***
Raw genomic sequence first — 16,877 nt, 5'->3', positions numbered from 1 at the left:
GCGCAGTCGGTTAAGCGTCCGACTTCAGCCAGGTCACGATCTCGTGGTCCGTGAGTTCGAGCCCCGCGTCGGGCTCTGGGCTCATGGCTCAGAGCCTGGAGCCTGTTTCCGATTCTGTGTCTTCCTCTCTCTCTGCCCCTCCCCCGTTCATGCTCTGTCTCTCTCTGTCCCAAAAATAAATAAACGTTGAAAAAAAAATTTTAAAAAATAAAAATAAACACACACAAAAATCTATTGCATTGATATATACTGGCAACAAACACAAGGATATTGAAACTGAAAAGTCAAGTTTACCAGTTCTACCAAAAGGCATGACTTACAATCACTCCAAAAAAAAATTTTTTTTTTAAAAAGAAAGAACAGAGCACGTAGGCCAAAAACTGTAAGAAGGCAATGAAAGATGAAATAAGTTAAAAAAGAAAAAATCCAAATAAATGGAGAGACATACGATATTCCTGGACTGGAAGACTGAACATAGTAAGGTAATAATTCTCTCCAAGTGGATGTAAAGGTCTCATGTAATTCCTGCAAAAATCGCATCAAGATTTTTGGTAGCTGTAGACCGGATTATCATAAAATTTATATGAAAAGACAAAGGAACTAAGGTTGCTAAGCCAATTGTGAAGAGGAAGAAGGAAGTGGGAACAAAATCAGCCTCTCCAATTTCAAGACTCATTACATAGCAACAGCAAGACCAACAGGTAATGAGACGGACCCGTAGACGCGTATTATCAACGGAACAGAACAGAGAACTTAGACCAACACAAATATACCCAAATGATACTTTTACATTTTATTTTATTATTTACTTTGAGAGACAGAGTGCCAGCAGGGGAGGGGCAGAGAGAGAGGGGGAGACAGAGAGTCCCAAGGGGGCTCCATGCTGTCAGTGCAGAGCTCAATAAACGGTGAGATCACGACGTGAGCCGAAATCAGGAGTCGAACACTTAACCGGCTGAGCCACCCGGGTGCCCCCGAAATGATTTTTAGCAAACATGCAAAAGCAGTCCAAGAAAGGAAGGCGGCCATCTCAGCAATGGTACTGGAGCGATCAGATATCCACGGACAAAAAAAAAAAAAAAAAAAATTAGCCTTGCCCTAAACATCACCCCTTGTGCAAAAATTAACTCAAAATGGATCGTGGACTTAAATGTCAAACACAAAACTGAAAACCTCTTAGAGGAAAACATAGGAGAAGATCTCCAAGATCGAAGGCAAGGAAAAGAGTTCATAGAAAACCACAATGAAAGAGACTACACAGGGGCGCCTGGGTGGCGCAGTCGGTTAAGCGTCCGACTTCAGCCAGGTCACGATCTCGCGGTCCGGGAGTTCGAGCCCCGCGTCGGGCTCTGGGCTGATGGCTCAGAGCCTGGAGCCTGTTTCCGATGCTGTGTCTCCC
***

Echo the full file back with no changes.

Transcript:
Raw genomic sequence first — 16,877 nt, 5'->3', positions numbered from 1 at the left:
GCGCAGTCGGTTAAGCGTCCGACTTCAGCCAGGTCACGATCTCGTGGTCCGTGAGTTCGAGCCCCGCGTCGGGCTCTGGGCTCATGGCTCAGAGCCTGGAGCCTGTTTCCGATTCTGTGTCTTCCTCTCTCTCTGCCCCTCCCCCGTTCATGCTCTGTCTCTCTCTGTCCCAAAAATAAATAAACGTTGAAAAAAAAATTTTAAAAAATAAAAATAAACACACACAAAAATCTATTGCATTGATATATACTGGCAACAAACACAAGGATATTGAAACTGAAAAGTCAAGTTTACCAGTTCTACCAAAAGGCATGACTTACAATCACTCCAAAAAAAAATTTTTTTTTTAAAAAGAAAGAACAGAGCACGTAGGCCAAAAACTGTAAGAAGGCAATGAAAGATGAAATAAGTTAAAAAAGAAAAAATCCAAATAAATGGAGAGACATACGATATTCCTGGACTGGAAGACTGAACATAGTAAGGTAATAATTCTCTCCAAGTGGATGTAAAGGTCTCATGTAATTCCTGCAAAAATCGCATCAAGATTTTTGGTAGCTGTAGACCGGATTATCATAAAATTTATATGAAAAGACAAAGGAACTAAGGTTGCTAAGCCAATTGTGAAGAGGAAGAAGGAAGTGGGAACAAAATCAGCCTCTCCAATTTCAAGACTCATTACATAGCAACAGCAAGACCAACAGGTAATGAGACGGACCCGTAGACGCGTATTATCAACGGAACAGAACAGAGAACTTAGACCAACACAAATATACCCAAATGATACTTTTACATTTTATTTTATTATTTACTTTGAGAGACAGAGTGCCAGCAGGGGAGGGGCAGAGAGAGAGGGGGAGACAGAGAGTCCCAAGGGGGCTCCATGCTGTCAGTGCAGAGCTCAATAAACGGTGAGATCACGACGTGAGCCGAAATCAGGAGTCGAACACTTAACCGGCTGAGCCACCCGGGTGCCCCCGAAATGATTTTTAGCAAACATGCAAAAGCAGTCCAAGAAAGGAAGGCGGCCATCTCAGCAATGGTACTGGAGCGATCAGATATCCACGGACAAAAAAAAAAAAAAAAAAAATTAGCCTTGCCCTAAACATCACCCCTTGTGCAAAAATTAACTCAAAATGGATCGTGGACTTAAATGTCAAACACAAAACTGAAAACCTCTTAGAGGAAAACATAGGAGAAGATCTCCAAGATCGAAGGCAAGGAAAAGAGTTCATAGAAAACCACAATGAAAGAGACTACACAGGGGCGCCTGGGTGGCGCAGTCGGTTAAGCGTCCGACTTCAGCCAGGTCACGATCTCGCGGTCCGGGAGTTCGAGCCCCGCGTCGGGCTCTGGGCTGATGGCTCAGAGCCTGGAGCCTGTTTCCGATGCTGTGTCTCCC